Dramatic increase in HIV tests amongst men who have sex with men in East London
Tuesday, 5 March 2019: Health NGO Right to Care’s Me1st campaign which is calling on men who have sex with men (MSM) in East London and across South Africa to test for HIV and go onto antiretroviral treatment if they test positive. The Me1st campaign focuses on the health and wellbeing of men who have sex with men and has seen positivity yield rates in East London increase from 3% in November last year to 11% earlier this year.
Positivity yield rates are the number of people who test and who are HIV positive. It is very important that those who are HIV positive are aware of their status and begin treatment immediately to stop the spread of HIV and to ensure patients remain healthy.
Right to Care and its partner in East London the Social Health & Empowerment Coalition of Transgender Women in Africa invite men who have sex with men to attend Me1st activations in the city this week. The activations offer free, offer confidential testing, provide information about MSM and are safe environments where men can share their experiences and ask questions.
Old Boxer Rank
|Thursday, 7 March 2019||10:00 – 16:30|
Scenery Park Main
|Friday, 8 March 2019||10:00 – 16:30|
King Williams Town
|Saturday, 9 March 2019||10:00 – 16:30|
|Bisho Busy Corner
|Sunday 10, March 2019||10:00 – 16:30|
Men who have sex with men face devastating stigma and discrimination in society but especially when seeking healthcare services. As a key population disproportionally affected by HIV and sexually transmitted infections, the Me1st movement focuses on reaching as many HIV positive men as possible and then linking them to antiretroviral therapy and care. It is being funded by the Global Fund to Fight AIDS, Tuberculosis and Malaria and rolled out by Right to Care, which is working with local NGOs located in the Eastern Cape as well as in Gauteng, the Free State, KwaZulu-Natal, Northern Cape and Mpumalanga.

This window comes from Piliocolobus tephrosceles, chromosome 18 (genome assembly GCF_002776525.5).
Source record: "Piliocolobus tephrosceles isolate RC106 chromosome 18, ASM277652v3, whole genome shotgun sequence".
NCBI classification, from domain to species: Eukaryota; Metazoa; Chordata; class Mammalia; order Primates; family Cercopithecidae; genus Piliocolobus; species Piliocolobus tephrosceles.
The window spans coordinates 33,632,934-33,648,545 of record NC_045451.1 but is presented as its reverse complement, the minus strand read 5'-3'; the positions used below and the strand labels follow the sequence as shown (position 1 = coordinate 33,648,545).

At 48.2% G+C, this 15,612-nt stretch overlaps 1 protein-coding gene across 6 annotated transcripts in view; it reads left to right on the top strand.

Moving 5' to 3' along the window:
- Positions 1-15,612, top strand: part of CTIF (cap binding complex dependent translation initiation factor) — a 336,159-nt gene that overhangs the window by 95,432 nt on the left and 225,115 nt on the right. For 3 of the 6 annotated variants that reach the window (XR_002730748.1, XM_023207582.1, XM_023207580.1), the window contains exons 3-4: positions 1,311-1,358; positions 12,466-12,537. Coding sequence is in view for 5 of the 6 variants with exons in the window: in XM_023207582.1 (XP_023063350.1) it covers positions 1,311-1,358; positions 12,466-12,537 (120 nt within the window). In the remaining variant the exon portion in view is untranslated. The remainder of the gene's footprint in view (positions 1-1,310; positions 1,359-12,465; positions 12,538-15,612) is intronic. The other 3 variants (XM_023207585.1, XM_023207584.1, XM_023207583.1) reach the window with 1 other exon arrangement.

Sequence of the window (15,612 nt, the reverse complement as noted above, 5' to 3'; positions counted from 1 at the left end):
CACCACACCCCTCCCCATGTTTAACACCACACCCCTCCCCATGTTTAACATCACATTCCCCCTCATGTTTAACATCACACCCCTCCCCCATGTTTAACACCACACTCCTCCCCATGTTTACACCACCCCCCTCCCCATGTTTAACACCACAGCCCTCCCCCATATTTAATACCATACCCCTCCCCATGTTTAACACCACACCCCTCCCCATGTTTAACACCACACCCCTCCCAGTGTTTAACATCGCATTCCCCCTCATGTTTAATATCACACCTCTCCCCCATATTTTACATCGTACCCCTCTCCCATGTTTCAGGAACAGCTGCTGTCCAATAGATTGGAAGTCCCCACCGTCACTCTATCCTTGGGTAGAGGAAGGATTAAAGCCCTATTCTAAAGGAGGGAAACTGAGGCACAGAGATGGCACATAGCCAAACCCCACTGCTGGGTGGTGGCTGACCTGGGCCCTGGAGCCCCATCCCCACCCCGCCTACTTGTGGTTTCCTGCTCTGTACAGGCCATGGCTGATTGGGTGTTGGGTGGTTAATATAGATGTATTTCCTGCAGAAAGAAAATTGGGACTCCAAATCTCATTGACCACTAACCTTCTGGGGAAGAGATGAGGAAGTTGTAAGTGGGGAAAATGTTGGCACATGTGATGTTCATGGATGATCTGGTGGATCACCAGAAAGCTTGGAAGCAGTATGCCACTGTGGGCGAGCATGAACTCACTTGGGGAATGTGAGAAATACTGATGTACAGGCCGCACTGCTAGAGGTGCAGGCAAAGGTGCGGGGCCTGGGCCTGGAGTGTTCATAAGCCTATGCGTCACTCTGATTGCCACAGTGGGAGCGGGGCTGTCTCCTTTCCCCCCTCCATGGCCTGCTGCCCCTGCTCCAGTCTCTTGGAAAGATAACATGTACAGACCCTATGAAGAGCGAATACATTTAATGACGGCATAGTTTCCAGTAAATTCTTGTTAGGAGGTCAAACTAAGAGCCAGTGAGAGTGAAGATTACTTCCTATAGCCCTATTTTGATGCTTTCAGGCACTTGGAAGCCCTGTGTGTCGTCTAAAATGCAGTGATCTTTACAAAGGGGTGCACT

Rose Ross, program manager at the Social Health & Empowerment Coalition of Transgender Women in Africa says, “The Me1st activations have demonstrated a higher volume of MSM testing for HIV than usual and MSM who test with us know they can access safe spaces for health services.”
South Africa has the biggest HIV epidemic in the world with some 7.2 million people currently living with HIV. UNAIDS recently released areport showing that 47% of new HIV infections globally are among key populations which includes men who have sex with men. HIV prevalence in the general population is at 19% in South Africa, however, amongst men who have sex with men, it is 27% and this figure is even higher in major metropolitan areas, where prevalence rates as high as 40% have been documented.
Me1st.co.za is interactive with a confidential chatline handled by qualified counsellors 24-7, many of whom are MSM themselves. The WhatsApp line (072 637 6212) has also been highly successful in engaging men and providing accurate information.
Ian Hove, programme manager for the Global Fund to Fight AIDS, Tuberculosis and Malaria at Right to Care says, “Our strong relationship with the South African Department of Health has also ensured that many public clinics across the country are sensitised towards the MSM community, and provide free, confidential and judgement-free HIV and STI screening and treatment.”
While South Africa’s constitution protects the rights of lesbian, gay, bisexual, transgender and intersex (LGBTI) people, many men who have sex with men face stigma, discrimination and even violence. This prevents them from disclosing their sexual preferences, even to healthcare workers, which means they have traditionally not accessed HIV prevention and treatment services.